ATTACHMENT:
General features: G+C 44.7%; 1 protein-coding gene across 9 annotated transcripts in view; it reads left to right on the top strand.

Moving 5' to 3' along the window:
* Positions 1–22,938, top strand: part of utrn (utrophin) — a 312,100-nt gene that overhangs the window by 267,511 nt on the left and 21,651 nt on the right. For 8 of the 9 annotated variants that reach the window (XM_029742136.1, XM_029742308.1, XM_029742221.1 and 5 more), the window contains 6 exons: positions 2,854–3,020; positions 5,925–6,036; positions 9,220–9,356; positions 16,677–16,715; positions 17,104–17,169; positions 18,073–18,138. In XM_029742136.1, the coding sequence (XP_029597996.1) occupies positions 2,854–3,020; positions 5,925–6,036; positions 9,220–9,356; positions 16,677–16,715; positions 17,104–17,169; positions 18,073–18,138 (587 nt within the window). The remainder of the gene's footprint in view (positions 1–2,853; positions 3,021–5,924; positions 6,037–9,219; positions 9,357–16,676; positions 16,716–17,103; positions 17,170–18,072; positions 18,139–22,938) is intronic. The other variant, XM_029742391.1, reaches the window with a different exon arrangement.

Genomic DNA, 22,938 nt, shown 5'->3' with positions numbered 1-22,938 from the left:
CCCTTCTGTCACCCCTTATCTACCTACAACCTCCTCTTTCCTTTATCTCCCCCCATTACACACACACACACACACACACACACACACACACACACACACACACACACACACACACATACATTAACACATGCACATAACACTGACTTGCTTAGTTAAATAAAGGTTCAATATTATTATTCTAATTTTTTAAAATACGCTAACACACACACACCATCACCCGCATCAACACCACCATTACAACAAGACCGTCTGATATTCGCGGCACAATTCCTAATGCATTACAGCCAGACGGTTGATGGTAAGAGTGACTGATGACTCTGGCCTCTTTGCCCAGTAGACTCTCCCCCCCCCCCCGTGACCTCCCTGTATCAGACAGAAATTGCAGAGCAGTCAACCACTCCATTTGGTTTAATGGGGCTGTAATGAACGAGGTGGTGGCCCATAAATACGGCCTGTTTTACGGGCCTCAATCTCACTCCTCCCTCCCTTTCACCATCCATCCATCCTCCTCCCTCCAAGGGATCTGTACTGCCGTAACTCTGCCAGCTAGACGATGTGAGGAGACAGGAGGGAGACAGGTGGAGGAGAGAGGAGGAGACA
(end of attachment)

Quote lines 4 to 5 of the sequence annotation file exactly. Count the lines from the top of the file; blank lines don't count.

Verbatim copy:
Genomic DNA, 22,938 nt, shown 5'->3' with positions numbered 1-22,938 from the left:
CCCTTCTGTCACCCCTTATCTACCTACAACCTCCTCTTTCCTTTATCTCCCCCCATTACACACACACACACACACACACACACACACACACACACACACACACACACACACACACATACATTAACACATGCACATAACACTGACTTGCTTAGTTAAATAAAGGTTCAATATTATTATTCTAATTTTTTAAAATACGCTAACACACACACACCATCACCCGCATCAACACCACCATTACAACAAGACCGTCTGATATTCGCGGCACAATTCCTAATGCATTACAGCCAGACGGTTGATGGTAAGAGTGACTGATGACTCTGGCCTCTTTGCCCAGTAGACTCTCCCCCCCCCCCCGTGACCTCCCTGTATCAGACAGAAATTGCAGAGCAGTCAACCACTCCATTTGGTTTAATGGGGCTGTAATGAACGAGGTGGTGGCCCATAAATACGGCCTGTTTTACGGGCCTCAATCTCACTCCTCCCTCCCTTTCACCATCCATCCATCCTCCTCCCTCCAAGGGATCTGTACTGCCGTAACTCTGCCAGCTAGACGATGTGAGGAGACAGGAGGGAGACAGGTGGAGGAGAGAGGAGGAGACA